Topical Focus is a new series of reviews discussing older novels and contextualising them within the modern day.
“We tell ourselves stories in order to live” opens Joan Didion’s 1979 essay collection, The White Album. Already synonymous with California and an icon of the literary world, Didion returned with her first non-fiction book in a decade a different woman from the one she was before.
Ordinarily taking on the role of moral analyst, Didion admits her lack of interest in contextualising the madness around her. Clueless as to the direction of her life as she approaches middle age, and to the direction of her country, she slides down the surface of chaos, aware that the time she is living through cannot be accurately understood or analysed. Incapable of subscribing to the “stories” people around her believe, Didion sets off across Los Angeles to explore the people at the heart of Hollywood, as well as its outsiders, in order to understand the mood of a society in the middle of a nervous breakdown.
In the opening essay, which gives the collection its name, Didion visits a Black Panther member in prison (who may or may not have murdered a white policeman) who speaks in impenetrable, politicised soundbites. She parties with carefree music industry in the bubble of her Hollywood mansion, which may or may not be reclaimed by its owners and bulldozed the next morning. She buys a dress for Linda Kasabian, star witness in the Manson Family murder case, to wear to her trial, and later joins her on a visit to the Statue of Liberty with their daughters.
In other words, Joan Didion’s world is one strung together by strange encounters, populated by secretive, dispassionate, and occasionally violent people. At the same time Didion divulges deeply personal information about her own life, at one point citing her doctor’s analysis of her disturbed mental state: “Patient’s thematic productions emphasize her fundamentally pessimistic, fatalistic and depressive view of the world around her”. Never hesitant to bare her soul, the novel charts the collective unravelling of society through the personal unravelling of a singular woman.
These seemingly disconnected essays which make up the novel are indisputably 60s: the title itself comes from the iconic 1968 Beatles album, a record which Didion found unsettling, and was cited by Charles Manson — a figure who haunts every page of the novel — as a catalyst for The Family’s murder spree. It was written whilst the Vietnam War reached its peak, whilst an untrustworthy Nixon ruled America, and whilst social movements for liberation rocked the country.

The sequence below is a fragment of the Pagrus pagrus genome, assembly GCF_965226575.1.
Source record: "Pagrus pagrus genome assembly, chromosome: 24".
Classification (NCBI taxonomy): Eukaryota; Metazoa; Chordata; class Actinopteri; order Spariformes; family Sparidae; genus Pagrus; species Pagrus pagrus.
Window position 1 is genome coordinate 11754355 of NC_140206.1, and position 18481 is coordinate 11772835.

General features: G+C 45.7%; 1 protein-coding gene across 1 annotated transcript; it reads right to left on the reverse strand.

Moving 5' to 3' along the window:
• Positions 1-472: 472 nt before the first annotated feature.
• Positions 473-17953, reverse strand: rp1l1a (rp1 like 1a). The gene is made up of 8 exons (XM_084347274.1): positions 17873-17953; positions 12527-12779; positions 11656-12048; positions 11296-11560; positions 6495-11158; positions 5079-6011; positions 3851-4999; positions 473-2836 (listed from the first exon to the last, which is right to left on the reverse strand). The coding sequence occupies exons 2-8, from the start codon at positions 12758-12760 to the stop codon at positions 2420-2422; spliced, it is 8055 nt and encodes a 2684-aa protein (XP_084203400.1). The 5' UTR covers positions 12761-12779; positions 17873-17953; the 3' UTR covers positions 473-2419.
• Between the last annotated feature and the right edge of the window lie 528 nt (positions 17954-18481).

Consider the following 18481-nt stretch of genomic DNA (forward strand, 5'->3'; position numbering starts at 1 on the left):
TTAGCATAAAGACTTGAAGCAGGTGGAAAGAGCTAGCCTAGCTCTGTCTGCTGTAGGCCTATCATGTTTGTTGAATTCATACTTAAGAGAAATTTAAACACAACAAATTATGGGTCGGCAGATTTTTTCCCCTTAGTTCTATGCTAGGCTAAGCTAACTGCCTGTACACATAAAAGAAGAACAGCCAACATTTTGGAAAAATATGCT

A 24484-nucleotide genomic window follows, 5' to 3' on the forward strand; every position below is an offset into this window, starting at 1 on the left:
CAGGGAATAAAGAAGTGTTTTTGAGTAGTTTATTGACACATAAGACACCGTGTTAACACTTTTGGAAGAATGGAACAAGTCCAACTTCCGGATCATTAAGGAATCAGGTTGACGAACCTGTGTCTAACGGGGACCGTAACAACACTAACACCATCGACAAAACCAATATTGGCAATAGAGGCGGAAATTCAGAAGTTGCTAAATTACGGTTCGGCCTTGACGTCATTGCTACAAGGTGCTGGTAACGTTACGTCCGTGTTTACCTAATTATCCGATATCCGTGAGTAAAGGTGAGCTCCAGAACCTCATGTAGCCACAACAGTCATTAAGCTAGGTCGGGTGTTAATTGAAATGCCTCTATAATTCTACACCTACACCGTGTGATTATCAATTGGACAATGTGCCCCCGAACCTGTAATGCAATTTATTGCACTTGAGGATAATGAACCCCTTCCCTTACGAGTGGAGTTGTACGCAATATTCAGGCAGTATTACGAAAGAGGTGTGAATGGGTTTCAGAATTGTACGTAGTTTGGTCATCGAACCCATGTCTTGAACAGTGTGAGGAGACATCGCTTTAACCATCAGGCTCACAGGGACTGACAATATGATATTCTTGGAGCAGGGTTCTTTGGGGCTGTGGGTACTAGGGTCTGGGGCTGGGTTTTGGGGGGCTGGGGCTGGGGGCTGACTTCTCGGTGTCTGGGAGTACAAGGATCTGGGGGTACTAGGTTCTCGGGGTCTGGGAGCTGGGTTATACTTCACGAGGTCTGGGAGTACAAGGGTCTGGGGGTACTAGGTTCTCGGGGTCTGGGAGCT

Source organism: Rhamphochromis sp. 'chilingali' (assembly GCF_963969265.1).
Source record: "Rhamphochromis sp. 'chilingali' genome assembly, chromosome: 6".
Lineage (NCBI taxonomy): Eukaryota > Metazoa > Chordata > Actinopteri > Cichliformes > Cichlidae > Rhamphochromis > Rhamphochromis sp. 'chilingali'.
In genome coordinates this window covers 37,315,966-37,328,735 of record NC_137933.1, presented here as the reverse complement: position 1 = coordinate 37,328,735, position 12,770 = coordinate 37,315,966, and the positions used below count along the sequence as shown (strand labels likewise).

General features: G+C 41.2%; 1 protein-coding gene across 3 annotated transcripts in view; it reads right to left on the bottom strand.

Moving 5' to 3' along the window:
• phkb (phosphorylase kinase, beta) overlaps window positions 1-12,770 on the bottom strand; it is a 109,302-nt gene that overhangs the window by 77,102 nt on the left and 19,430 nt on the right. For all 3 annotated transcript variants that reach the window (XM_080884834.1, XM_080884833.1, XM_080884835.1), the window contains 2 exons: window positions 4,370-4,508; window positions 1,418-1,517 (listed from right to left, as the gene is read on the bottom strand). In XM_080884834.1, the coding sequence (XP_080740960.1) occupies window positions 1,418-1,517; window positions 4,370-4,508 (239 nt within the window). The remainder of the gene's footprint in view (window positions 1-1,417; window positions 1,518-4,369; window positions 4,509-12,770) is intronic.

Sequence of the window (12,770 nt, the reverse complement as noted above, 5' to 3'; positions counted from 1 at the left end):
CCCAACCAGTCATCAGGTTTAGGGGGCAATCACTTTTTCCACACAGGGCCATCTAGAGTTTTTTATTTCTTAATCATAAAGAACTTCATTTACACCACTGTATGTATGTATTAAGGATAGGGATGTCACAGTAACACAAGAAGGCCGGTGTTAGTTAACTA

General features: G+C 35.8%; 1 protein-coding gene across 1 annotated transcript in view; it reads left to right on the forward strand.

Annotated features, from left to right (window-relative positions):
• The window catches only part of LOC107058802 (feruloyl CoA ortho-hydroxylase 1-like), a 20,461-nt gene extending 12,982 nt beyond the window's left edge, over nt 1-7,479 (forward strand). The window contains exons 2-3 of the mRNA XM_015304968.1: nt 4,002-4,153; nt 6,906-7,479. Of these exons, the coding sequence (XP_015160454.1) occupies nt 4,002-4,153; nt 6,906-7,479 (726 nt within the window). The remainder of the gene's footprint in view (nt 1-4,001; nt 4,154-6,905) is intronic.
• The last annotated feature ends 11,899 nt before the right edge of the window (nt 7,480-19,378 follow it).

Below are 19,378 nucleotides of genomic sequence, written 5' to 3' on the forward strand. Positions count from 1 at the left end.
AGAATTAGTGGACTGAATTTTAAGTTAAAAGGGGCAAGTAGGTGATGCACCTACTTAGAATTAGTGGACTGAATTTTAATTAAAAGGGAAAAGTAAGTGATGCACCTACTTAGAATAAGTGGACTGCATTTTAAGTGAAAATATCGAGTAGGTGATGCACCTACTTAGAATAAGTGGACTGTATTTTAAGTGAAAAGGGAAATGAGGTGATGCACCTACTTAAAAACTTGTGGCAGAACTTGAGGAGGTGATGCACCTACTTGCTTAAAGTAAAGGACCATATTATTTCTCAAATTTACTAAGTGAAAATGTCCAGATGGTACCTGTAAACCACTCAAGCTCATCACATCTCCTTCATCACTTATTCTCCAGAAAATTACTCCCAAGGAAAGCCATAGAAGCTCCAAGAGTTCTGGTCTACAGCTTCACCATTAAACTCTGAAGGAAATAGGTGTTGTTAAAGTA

And yet, for a novel so distinctly of its time, something in the writing feels current, and entirely relevant to our own situation 40 years later. Didion’s novel is celebrating its anniversary in a world slowly going on fire, at the same rate as leaders on both sides of the Atlantic lose touch with the countries they were elected to lead. Early in the novel Didion admits she “participated in the paranoia of the time”. Whilst political disillusionment, the threat of war, and ceaseless social uproar dominates the global conscience, this wave of paranoia that defined the late 60s seems to have resurfaced with minimal changes — and her style of fractured, irreverent journalism only further speaks to the turbulent uncertainty of our current era. The White Album serves as a companion for living through times that don’t make sense.
Perhaps what is most striking about Didion’s novel however is the theme that holds together the different essays: her idea that, regardless of the chaos in the world, life adapts and goes on just as before. Whether exploring key figures in history or her own instability, the novel is filled with people struggling to adapt to the new landscape. She teaches us that whatever form our paranoia takes — be it Brexit, gun violence, or climate change — uncertainty is the one constant, and the fears of one generation will inevitably wash away as they are realised and replaced with another’s. Didion claims the paranoia of her time was “fulfilled” by Manson, which leaves the reader wondering as they reach the final pages when the mounting anxiety of today will cease and if our ending will be uplifting – as our leader’s stories promise us – or if it will be as bleak and terrifying as Didion warns.